The Celtic Myth

Discuss Druid Lore and Legends, Celtic mythology, comparative mythology...
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Mannan
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Re: The Celtic Myth

Postby Mannan » 11 May 2014, 10:15

It's intriguing how in places like the Czech Republic, there has been a resurgent interest in their 'Celtic' past. In the Balkans, the tribal identity is 'Slavic', yet the archaeology suggests an important influence of 'Celtic' material culture. Although 'Celtic' (after John Toland and Edward Lhuyd) seems to have become a byword for old-school pagan belief, Irish christians played a curiously significant role in evangelising and converting the Anglo-Saxon and Frankish kingdoms. It is certainly a confused term, and I think Barry Cunliffe and colleagues are right to use terms like 'Atlantic' in describing NW and W European material cultures - possibly N European ones too.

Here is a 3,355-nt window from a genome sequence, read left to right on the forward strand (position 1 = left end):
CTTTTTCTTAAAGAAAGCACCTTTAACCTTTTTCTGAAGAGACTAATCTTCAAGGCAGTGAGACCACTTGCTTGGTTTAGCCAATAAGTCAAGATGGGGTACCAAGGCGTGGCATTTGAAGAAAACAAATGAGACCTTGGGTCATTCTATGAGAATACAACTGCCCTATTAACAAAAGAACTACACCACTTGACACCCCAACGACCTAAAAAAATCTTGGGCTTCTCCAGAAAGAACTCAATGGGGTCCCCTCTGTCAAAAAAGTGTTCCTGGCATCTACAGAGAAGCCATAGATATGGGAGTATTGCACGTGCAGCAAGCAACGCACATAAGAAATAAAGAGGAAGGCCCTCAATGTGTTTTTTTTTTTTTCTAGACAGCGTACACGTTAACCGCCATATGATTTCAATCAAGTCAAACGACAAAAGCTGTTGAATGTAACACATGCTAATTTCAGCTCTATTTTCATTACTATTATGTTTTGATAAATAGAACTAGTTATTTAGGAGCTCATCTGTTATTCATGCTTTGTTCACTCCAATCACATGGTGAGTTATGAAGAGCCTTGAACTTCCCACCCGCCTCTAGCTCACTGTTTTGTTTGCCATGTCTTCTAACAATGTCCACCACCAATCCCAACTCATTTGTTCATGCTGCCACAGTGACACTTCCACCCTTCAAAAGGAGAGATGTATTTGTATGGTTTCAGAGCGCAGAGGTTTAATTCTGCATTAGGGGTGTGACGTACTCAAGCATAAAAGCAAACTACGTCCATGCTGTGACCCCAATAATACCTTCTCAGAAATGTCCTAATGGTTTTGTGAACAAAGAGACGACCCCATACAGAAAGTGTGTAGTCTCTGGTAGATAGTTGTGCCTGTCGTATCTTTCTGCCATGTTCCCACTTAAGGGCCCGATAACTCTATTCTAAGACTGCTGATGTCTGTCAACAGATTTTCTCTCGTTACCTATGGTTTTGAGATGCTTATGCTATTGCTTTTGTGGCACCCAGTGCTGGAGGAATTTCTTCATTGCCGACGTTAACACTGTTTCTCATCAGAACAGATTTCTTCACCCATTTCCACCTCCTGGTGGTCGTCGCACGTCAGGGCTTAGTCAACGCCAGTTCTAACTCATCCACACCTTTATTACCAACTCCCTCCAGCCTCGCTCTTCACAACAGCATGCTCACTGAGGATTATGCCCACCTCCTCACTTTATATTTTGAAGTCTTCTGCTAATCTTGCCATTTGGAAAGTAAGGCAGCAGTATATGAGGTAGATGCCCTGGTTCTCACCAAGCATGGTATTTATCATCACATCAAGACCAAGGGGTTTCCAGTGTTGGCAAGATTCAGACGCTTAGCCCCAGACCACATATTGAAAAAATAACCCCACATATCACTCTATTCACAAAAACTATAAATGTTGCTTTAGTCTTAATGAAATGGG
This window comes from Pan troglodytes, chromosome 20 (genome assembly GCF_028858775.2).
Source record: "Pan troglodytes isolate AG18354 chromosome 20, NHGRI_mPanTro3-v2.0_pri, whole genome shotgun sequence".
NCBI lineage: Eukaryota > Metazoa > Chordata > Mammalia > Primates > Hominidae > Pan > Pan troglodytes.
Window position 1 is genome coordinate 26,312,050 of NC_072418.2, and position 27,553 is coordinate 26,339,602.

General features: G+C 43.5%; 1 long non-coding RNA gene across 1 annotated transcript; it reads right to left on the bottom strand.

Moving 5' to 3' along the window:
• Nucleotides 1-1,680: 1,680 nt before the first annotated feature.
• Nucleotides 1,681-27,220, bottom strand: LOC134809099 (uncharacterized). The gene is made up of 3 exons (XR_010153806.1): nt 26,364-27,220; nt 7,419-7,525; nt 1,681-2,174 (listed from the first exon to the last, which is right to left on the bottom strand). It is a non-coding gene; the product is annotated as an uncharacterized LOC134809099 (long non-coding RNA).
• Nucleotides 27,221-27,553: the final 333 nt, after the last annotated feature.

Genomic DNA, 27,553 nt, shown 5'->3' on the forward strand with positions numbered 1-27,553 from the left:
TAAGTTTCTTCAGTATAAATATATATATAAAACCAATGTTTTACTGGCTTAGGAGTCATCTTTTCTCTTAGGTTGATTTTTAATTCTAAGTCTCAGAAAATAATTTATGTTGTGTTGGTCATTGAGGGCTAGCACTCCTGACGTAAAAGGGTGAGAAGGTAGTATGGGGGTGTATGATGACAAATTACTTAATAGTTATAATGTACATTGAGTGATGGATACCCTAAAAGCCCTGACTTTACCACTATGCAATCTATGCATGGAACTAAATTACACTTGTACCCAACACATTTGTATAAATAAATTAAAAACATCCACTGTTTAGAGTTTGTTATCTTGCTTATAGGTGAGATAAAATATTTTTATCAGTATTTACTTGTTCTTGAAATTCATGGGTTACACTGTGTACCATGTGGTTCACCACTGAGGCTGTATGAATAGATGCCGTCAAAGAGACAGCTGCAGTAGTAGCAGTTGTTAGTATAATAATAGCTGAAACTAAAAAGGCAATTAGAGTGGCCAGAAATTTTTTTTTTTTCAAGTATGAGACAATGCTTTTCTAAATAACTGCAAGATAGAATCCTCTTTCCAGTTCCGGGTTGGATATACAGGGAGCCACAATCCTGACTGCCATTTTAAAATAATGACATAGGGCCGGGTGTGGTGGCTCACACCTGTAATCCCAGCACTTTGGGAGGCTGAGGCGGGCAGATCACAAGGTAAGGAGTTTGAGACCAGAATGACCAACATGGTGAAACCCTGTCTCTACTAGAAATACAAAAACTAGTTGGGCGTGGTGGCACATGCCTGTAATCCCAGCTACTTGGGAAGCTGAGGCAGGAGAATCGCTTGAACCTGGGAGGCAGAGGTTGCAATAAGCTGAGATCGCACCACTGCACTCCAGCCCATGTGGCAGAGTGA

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Snægl
OBOD Ovate
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Re: The Celtic Myth

Postby Snægl » 11 May 2014, 13:50

One of my favorite jokes from archaeological field school:
One rock=a rock.
Two rocks=a line.
Three rocks=a wall!
Four rocks in an anomalous configuration=religious structure!!! :o
Yep. Archaeologists are really just that deep. ;)
Forþan bið andgit æghwær selest ferðes foreþanc. :zen:
Therefore, in every respect understanding is best, and deliberation of spirit.
-- Beowulf 1059–1060
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